Non-propositional intuition, intuitive belief and ‘intuition that p’


According to a popular view in philosophy, intuition is a singular propositional attitude. In this paper, I outline an opposite account on “garden-variety intuition”, i.e. intuition that people experience in their daily lives. The account is based on a distinction between intuition on the processing level, ‘intuitive belief’ and ‘intuition that p’. Immediacy and certainty prove to be the phenomenal features of intuitive beliefs and intuitions that p. Regarding the processing level, I suggest to combine dual-process theory and the theory of mental models, and I claim that this results in non-propositional intuitions. Finally, I argue that non-propositional intuitions are fundamental for garden-variety intuition: They constitute inclinations to believe, possibly resulting in intuitive beliefs or intuitions that p.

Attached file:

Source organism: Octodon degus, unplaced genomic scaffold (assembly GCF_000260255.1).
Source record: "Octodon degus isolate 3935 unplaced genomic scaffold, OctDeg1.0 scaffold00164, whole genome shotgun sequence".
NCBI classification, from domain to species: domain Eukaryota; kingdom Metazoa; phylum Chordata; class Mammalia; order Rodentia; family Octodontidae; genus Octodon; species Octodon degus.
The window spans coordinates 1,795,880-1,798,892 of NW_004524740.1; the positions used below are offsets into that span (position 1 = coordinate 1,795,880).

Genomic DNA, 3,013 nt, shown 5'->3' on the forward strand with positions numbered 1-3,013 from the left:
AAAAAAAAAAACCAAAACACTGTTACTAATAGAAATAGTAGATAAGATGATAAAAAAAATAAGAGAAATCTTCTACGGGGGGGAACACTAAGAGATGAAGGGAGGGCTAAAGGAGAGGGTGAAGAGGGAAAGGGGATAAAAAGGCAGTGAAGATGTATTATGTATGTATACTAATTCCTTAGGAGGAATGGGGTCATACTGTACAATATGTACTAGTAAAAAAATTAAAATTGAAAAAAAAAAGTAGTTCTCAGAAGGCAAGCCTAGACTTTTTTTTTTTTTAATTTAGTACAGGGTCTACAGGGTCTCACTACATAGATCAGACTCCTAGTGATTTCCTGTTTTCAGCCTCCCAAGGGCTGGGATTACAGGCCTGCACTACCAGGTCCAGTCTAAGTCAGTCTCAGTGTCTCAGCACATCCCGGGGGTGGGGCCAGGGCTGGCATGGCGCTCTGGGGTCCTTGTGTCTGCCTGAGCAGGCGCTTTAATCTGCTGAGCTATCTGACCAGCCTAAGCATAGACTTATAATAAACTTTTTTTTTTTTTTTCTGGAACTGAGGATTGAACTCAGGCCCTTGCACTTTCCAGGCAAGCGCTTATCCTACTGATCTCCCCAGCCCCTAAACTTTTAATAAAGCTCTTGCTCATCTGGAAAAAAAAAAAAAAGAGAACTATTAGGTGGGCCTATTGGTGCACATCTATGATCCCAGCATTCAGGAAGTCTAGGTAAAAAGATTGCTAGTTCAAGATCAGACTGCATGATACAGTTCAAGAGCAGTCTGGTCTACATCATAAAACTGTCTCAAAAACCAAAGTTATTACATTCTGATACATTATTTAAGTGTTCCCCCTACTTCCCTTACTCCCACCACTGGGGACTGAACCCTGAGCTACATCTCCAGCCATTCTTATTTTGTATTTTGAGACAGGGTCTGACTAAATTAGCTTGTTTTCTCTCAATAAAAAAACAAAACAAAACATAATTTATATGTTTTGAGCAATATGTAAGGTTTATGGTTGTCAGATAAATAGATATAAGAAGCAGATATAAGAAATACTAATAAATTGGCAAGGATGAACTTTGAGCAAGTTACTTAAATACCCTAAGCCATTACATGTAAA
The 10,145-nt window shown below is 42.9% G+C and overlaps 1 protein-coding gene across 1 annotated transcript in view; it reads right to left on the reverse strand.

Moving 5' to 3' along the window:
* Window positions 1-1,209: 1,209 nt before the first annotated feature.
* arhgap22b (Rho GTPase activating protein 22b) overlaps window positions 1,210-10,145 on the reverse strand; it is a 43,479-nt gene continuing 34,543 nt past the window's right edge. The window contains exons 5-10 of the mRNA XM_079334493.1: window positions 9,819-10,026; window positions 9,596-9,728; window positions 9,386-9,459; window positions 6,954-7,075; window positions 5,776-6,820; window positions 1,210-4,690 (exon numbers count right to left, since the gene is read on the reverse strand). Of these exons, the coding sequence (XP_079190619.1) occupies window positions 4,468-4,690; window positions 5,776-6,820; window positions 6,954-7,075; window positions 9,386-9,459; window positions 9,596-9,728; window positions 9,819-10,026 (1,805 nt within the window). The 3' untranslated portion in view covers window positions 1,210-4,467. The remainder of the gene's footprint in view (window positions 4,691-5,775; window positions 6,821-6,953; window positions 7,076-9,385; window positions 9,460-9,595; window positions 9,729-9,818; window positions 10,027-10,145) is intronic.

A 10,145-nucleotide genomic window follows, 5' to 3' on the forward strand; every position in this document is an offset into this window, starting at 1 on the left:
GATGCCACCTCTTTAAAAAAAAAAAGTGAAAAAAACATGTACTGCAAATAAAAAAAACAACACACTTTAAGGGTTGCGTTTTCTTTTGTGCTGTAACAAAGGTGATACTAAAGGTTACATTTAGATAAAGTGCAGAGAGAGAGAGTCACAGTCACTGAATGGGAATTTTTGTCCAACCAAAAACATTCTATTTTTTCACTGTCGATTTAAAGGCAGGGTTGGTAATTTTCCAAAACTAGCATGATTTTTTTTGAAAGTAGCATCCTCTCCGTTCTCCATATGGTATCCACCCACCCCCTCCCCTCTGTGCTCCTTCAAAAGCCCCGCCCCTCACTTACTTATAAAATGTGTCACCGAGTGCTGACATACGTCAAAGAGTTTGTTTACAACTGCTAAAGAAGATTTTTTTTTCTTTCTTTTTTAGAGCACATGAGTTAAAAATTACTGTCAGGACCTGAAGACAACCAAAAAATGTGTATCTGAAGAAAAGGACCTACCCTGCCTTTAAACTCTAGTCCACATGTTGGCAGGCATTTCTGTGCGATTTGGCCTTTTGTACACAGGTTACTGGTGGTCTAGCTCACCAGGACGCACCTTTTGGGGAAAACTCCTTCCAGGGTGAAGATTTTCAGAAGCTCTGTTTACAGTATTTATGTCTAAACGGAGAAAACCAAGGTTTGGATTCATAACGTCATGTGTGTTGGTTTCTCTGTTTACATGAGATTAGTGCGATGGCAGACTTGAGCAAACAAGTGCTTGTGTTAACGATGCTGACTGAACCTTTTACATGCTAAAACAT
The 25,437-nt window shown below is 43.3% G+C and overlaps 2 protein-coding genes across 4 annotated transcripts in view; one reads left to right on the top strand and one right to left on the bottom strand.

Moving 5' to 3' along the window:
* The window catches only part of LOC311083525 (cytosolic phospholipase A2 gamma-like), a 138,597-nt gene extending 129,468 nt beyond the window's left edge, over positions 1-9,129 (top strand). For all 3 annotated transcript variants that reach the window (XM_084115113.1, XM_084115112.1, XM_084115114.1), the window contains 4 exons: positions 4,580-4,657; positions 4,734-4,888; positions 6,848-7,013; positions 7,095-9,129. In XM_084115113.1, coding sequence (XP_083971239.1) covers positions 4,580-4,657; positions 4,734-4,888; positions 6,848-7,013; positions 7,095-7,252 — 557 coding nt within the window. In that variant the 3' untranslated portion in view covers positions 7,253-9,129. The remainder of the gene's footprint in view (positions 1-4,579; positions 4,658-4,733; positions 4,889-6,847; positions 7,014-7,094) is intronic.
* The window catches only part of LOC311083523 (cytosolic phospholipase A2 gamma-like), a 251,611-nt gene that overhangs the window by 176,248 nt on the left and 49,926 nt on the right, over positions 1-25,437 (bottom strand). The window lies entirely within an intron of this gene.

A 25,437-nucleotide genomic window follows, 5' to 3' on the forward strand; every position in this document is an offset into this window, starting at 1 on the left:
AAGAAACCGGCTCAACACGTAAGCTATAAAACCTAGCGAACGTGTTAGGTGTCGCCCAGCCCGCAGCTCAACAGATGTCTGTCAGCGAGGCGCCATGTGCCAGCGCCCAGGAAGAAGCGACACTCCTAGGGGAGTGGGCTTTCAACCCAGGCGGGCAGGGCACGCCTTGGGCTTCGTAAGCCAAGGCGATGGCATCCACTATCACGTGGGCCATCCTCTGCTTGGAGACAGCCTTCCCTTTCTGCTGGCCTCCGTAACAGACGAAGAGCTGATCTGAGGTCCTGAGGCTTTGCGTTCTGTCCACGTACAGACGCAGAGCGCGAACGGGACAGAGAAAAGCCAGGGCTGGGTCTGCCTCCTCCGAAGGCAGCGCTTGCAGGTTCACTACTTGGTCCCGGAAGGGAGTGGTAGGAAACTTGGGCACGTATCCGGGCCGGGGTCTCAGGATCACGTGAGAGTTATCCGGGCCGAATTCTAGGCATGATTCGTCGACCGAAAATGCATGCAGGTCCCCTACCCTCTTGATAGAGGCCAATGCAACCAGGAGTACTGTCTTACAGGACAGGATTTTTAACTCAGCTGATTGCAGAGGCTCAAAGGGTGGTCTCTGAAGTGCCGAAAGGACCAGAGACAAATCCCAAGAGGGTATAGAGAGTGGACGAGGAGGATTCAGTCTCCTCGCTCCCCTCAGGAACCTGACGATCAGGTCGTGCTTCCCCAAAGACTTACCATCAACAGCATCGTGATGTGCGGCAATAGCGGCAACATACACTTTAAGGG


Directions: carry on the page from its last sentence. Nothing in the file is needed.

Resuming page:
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Cyrill Mamin
Friedrich Schiller Universität, Jena


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